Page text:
Carl Icahn's attempt to get the courts to intervene speedily in Michael Dell's bid to take the firm private has been delayed until Friday.
The Delaware Court of Chancery has scheduled a conference for Friday on Icahn's request for an expedited hearing in the case.
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The activist investor wants the court to stop Dell from changing voting requirements and force the firm to schedule its AGM earlier in the hopes of getting his new slate of directors onto the board. Icahn has called Michael Dell's latest moves "an outrageous attempt" to “change the rules”.
Icahn argues that the later date for the vote proposed by CEO Michael Dell will effectively give voting rights to late buyers of the stock – weakening the votes of long-term investors – while the "tally rule change" that Dell has asked the Special Board Committee to effect – which would mean it would no longer count abstentions as "no" votes – would make it easier for Dell and Silver Lake to prevail.
If Icahn manages to make his case for expediting the lawsuit, the court could set a date for the proceeding then. To prove that the case needs to be hurried along, Icahn will have to show that he is at risk of irreparable injury.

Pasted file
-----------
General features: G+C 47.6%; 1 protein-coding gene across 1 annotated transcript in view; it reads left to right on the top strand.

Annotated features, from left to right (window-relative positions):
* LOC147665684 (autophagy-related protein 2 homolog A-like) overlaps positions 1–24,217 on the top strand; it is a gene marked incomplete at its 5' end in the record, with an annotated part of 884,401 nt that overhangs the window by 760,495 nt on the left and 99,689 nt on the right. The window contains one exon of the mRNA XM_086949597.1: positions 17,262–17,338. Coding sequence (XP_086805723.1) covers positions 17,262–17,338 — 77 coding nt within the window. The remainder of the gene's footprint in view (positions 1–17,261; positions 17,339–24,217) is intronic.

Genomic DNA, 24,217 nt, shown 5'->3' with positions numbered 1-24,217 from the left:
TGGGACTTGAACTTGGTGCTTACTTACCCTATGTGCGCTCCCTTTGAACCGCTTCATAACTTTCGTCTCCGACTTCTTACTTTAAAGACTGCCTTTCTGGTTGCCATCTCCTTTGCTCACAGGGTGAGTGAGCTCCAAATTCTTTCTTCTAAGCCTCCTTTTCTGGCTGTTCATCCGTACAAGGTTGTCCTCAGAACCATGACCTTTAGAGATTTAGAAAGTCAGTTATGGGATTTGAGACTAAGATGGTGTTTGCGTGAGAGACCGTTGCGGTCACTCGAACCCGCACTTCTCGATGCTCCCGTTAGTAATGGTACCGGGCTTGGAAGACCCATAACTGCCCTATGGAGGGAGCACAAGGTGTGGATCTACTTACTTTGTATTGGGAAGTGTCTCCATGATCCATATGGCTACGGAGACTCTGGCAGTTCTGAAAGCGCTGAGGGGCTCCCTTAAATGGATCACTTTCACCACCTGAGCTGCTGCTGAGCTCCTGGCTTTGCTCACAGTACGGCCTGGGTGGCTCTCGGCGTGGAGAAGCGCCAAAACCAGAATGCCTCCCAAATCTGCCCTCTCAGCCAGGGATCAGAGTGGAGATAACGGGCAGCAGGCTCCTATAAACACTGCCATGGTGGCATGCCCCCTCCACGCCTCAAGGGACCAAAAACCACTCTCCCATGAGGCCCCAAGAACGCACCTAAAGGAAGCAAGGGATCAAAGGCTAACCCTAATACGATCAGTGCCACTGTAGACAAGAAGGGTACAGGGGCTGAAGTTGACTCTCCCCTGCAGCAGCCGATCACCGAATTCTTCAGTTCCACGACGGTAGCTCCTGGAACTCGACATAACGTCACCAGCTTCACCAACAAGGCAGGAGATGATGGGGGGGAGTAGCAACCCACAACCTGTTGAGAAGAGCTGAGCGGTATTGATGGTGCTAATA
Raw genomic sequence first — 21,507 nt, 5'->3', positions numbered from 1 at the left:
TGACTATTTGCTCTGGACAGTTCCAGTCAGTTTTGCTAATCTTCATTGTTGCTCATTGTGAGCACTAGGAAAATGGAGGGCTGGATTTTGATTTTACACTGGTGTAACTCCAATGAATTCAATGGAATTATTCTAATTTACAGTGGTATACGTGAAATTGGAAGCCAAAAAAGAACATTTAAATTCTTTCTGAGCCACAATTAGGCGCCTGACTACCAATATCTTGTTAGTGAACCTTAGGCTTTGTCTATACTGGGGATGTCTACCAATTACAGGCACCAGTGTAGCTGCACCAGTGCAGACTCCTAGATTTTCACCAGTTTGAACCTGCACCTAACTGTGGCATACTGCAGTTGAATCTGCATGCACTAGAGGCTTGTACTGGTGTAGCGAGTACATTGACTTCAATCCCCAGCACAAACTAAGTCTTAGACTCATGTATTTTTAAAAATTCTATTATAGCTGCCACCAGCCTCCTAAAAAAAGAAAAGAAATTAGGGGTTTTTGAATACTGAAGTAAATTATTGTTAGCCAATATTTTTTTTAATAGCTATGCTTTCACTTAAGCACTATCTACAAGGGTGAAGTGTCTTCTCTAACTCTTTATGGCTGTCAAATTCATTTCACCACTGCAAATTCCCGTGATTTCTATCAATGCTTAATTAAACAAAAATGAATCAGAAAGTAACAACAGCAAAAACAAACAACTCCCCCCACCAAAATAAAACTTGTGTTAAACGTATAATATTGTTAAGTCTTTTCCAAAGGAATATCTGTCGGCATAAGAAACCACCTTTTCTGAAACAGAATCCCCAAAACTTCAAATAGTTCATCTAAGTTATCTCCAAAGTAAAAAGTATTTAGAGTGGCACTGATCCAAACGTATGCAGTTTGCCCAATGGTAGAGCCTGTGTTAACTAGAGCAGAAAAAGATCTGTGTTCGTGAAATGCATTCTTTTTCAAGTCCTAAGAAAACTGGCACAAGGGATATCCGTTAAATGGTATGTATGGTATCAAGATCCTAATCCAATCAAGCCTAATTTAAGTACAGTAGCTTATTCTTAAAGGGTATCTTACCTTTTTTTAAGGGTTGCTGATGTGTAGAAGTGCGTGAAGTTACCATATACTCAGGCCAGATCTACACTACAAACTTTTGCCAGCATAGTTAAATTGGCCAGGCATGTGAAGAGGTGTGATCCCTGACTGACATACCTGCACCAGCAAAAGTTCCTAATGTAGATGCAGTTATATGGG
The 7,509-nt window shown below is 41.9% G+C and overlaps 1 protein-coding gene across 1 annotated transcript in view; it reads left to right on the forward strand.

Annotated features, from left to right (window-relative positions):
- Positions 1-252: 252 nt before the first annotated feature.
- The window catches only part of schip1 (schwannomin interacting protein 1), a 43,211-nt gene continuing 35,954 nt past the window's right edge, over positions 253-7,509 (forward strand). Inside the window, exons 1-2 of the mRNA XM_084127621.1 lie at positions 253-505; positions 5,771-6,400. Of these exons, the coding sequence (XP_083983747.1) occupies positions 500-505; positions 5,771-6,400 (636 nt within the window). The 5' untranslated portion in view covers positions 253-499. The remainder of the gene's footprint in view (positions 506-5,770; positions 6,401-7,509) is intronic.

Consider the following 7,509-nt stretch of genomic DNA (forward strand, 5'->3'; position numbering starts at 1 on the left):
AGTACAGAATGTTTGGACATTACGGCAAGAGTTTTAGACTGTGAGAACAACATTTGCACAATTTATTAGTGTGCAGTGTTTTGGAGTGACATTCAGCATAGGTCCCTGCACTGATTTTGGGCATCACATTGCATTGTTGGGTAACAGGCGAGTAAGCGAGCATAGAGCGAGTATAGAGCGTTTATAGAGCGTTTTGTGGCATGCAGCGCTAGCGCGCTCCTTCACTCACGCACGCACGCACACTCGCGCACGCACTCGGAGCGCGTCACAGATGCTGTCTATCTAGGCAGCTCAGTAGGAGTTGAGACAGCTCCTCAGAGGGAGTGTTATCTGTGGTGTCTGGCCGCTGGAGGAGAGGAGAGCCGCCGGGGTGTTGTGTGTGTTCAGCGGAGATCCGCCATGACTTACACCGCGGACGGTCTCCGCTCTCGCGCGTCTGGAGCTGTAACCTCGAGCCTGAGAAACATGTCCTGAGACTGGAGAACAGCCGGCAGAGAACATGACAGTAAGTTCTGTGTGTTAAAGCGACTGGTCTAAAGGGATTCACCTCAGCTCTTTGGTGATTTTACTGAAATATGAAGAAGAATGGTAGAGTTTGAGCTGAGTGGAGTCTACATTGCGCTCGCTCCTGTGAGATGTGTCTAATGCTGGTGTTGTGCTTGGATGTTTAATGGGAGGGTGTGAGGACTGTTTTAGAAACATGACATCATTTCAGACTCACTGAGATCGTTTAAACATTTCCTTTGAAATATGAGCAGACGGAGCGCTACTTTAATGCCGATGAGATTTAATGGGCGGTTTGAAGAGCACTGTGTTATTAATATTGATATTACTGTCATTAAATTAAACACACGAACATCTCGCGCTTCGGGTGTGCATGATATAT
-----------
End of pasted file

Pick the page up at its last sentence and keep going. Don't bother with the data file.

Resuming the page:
According to Businessweek, Icahn isn't the only investor suing Dell for its voting rule changes - six pension funds have also sued in the Delaware Court of Chancery over the abstained votes issue and over the further delays to the shareholder vote on the Big Mike's offer.
Dell and its directors "cannot use the corporate machinery to rig the election", the funds said in a complaint.
Michael Dell and his partner Silver Lake managed to convince the special committee to accept his sweetened deal to take the firm private on the condition that abstentions no longer count as "no votes". Dell and the board set a new 12 September date for the shareholder vote, the fourth time the vote has been scheduled, ahead of the annual general meeting set for 17 October.
Icahn said in court papers that the question before the court is "whether our law will allow these directors to act as Platonic guardians, repeatedly refusing to take 'no' for an answer on the merger, stacking the cards in its favour and deliberately postponing the annual meeting".
The investor and his partner Southeastern Asset Management are proposing a plan to buy back shares and keep the company public.
The Delaware court has already considered arguments on expediting class action cases over the Dell buyout, but decided in June that the board had done enough to protect shareholders.
Now that the board has changed the voting rules and gone 13 months without an AGM, the court may be persuaded to change its mind. ®